class MyWorkbench (Workbench): 
   MenuText = "MyScripts"
   def Initialize(self):
       import exercise
       commandslist = ["line"]
       self.appendToolbar("My Scripts",commandslist)
Gui.addWorkbench(MyWorkbench())

By now, you should already understand the above script by yourself, I think: We create a new class that we call MyWorkbench, we give it a title (MenuText), and we define an Initialize() function that will be executed when the workbench is loaded into FreeCAD. In that function, we load in the contents of our exercise file, and append the FreeCAD commands found inside to a command list. Then, we make a toolbar called "My Scripts" and we assign our commands list to it. Currently, of course, we have only one tool, so our command list contains only one element. Then, once our workbench is ready, we add it to the main interface.

But this still won't work, because a FreeCAD command must be formatted in a certain way to work. So we will need to transform a bit our line() tool. Our new exercise.py script will now look like this:

import FreeCADGui, Part
from pivy.coin import *
class line:
    """This class will create a line after the user clicked 2 points on the screen"""

    def Activated(self):
        self.view = FreeCADGui.ActiveDocument.ActiveView
        self.stack = []
        self.callback = self.view.addEventCallbackPivy(SoMouseButtonEvent.getClassTypeId(),self.getpoint) 
    def getpoint(self,event_cb):
        event = event_cb.getEvent()
        if event.getState() == SoMouseButtonEvent.DOWN:
            pos = event.getPosition()
            point = self.view.getPoint(pos[0],pos[1])
            self.stack.append(point)
            if len(self.stack) == 2:
                l = Part.Line(self.stack[0],self.stack[1])
                shape = l.toShape()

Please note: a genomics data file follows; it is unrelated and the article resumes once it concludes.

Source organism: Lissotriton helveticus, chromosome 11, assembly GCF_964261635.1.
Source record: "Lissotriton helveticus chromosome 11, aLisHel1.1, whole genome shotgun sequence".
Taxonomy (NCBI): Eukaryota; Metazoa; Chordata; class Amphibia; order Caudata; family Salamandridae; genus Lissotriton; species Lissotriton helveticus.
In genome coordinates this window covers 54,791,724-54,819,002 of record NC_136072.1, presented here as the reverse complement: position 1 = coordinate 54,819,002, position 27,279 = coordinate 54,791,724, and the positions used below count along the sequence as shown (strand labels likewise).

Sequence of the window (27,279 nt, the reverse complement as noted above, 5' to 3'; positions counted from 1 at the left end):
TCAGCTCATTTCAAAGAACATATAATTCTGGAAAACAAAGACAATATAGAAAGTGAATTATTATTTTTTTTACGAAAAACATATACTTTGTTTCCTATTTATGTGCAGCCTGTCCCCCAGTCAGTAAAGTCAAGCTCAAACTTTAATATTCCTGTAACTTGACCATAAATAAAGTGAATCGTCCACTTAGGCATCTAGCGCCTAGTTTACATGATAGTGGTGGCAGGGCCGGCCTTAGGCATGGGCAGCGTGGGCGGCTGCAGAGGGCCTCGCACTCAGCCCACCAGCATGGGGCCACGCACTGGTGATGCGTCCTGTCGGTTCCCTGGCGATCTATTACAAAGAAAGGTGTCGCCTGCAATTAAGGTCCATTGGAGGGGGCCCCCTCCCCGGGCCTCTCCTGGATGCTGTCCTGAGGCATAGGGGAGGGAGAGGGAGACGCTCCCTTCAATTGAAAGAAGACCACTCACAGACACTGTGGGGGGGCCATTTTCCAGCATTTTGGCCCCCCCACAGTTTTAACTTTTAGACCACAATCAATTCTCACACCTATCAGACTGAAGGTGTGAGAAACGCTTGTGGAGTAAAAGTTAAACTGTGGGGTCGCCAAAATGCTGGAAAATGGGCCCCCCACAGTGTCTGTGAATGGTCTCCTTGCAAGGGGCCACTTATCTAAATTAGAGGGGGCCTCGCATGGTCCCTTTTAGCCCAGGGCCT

Part.show(shape)
                self.view.removeEventCallbackPivy(SoMouseButtonEvent.getClassTypeId(),self.callback)
    def GetResources(self): 
        return {'Pixmap' : 'path_to_an_icon/line_icon.png', 'MenuText': 'Line', 'ToolTip': 'Creates a line by clicking 2 points on the screen'} 
FreeCADGui.addCommand('line', line())

What we did here is transform our __init__() function into an Activated() function, because when FreeCAD commands are run, they automatically execute the Activated() function. We also added a GetResources() function, that informs FreeCAD where it can find an icon for the tool, and what will be the name and tooltip of our tool. Any jpg, png or svg image will work as an icon, it can be any size, but it is best to use a size that is close to the final aspect, like 16x16, 24x24 or 32x32. Then, we add the line() class as an official FreeCAD command with the addCommand() method.

That's it, we now just need to restart FreeCAD and we'll have a nice new workbench with our brand new line tool!

So you want more?

If you liked this exercise, why not try to improve this little tool? There are many things that can be done, like for example:

  • Add user feedback: until now we did a very bare tool, the user might be a bit lost when using it. So we could add some feedback, telling him what to do next. For example, you could issue messages to the FreeCAD console. Have a look in the FreeCAD.Console module
  • Add a possibility to type the 3D points coordinates manually. Look at the python input() function, for example
  • Add the possibility to add more than 2 points
  • Add events for other things: Now we just check for Mouse button events, what if we would also do something when the mouse is moved, like displaying current coordinates?
  • Give a name to the created object

Don't hesitate to write your questions or ideas on the forum!

Arrow-left.svg Code-Schnipsel Vorherige:
Nächste: Dialogerstellung Arrow-right.svg